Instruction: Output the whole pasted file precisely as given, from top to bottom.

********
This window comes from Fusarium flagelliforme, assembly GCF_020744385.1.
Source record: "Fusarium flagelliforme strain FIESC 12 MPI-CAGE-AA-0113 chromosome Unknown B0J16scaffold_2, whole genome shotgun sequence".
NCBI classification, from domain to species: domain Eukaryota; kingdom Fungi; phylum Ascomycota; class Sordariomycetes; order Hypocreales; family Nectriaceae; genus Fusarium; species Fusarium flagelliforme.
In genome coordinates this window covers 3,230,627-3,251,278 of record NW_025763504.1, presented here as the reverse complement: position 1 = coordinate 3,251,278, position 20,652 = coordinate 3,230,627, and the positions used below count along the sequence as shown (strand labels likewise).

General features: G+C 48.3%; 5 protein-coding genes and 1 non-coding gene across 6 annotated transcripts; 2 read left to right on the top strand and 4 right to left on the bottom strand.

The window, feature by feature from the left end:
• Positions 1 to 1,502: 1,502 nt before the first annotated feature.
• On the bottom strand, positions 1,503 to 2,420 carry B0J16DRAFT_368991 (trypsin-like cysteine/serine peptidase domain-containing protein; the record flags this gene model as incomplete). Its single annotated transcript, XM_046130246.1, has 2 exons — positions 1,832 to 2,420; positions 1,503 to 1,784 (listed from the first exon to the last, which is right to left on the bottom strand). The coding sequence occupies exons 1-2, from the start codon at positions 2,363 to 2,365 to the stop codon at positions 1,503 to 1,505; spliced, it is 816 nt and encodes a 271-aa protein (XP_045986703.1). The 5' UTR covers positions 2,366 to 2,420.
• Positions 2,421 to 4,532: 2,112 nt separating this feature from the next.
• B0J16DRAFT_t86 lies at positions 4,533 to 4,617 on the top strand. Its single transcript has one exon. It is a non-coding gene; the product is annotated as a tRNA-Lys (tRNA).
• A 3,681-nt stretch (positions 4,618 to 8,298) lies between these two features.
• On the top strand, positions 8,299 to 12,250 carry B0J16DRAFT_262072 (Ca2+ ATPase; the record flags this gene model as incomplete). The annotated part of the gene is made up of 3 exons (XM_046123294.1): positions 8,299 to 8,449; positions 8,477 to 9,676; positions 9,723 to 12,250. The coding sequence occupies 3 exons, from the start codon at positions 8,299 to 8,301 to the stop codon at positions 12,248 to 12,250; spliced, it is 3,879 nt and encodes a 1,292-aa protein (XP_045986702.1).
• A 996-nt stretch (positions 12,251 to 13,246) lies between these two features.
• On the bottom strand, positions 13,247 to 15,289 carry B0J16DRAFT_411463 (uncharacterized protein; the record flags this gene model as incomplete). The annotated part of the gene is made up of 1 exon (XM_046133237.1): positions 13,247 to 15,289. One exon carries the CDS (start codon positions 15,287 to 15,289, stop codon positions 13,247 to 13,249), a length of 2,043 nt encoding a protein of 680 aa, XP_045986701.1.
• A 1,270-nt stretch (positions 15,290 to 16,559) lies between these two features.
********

This window comes from Fusarium flagelliforme, assembly GCF_020744385.1.
Source record: "Fusarium flagelliforme strain FIESC 12 MPI-CAGE-AA-0113 chromosome Unknown B0J16scaffold_2, whole genome shotgun sequence".
NCBI classification, from domain to species: domain Eukaryota; kingdom Fungi; phylum Ascomycota; class Sordariomycetes; order Hypocreales; family Nectriaceae; genus Fusarium; species Fusarium flagelliforme.
In genome coordinates this window covers 3,230,627-3,251,278 of record NW_025763504.1, presented here as the reverse complement: position 1 = coordinate 3,251,278, position 20,652 = coordinate 3,230,627, and the positions used below count along the sequence as shown (strand labels likewise).

General features: G+C 48.3%; 5 protein-coding genes and 1 non-coding gene across 6 annotated transcripts; 2 read left to right on the top strand and 4 right to left on the bottom strand.

The window, feature by feature from the left end:
• Positions 1 to 1,502: 1,502 nt before the first annotated feature.
• On the bottom strand, positions 1,503 to 2,420 carry B0J16DRAFT_368991 (trypsin-like cysteine/serine peptidase domain-containing protein; the record flags this gene model as incomplete). Its single annotated transcript, XM_046130246.1, has 2 exons — positions 1,832 to 2,420; positions 1,503 to 1,784 (listed from the first exon to the last, which is right to left on the bottom strand). The coding sequence occupies exons 1-2, from the start codon at positions 2,363 to 2,365 to the stop codon at positions 1,503 to 1,505; spliced, it is 816 nt and encodes a 271-aa protein (XP_045986703.1). The 5' UTR covers positions 2,366 to 2,420.
• Positions 2,421 to 4,532: 2,112 nt separating this feature from the next.
• B0J16DRAFT_t86 lies at positions 4,533 to 4,617 on the top strand. Its single transcript has one exon. It is a non-coding gene; the product is annotated as a tRNA-Lys (tRNA).
• A 3,681-nt stretch (positions 4,618 to 8,298) lies between these two features.
• On the top strand, positions 8,299 to 12,250 carry B0J16DRAFT_262072 (Ca2+ ATPase; the record flags this gene model as incomplete). The annotated part of the gene is made up of 3 exons (XM_046123294.1): positions 8,299 to 8,449; positions 8,477 to 9,676; positions 9,723 to 12,250. The coding sequence occupies 3 exons, from the start codon at positions 8,299 to 8,301 to the stop codon at positions 12,248 to 12,250; spliced, it is 3,879 nt and encodes a 1,292-aa protein (XP_045986702.1).
• A 996-nt stretch (positions 12,251 to 13,246) lies between these two features.
• On the bottom strand, positions 13,247 to 15,289 carry B0J16DRAFT_411463 (uncharacterized protein; the record flags this gene model as incomplete). The annotated part of the gene is made up of 1 exon (XM_046133237.1): positions 13,247 to 15,289. One exon carries the CDS (start codon positions 15,287 to 15,289, stop codon positions 13,247 to 13,249), a length of 2,043 nt encoding a protein of 680 aa, XP_045986701.1.
• A 1,270-nt stretch (positions 15,290 to 16,559) lies between these two features.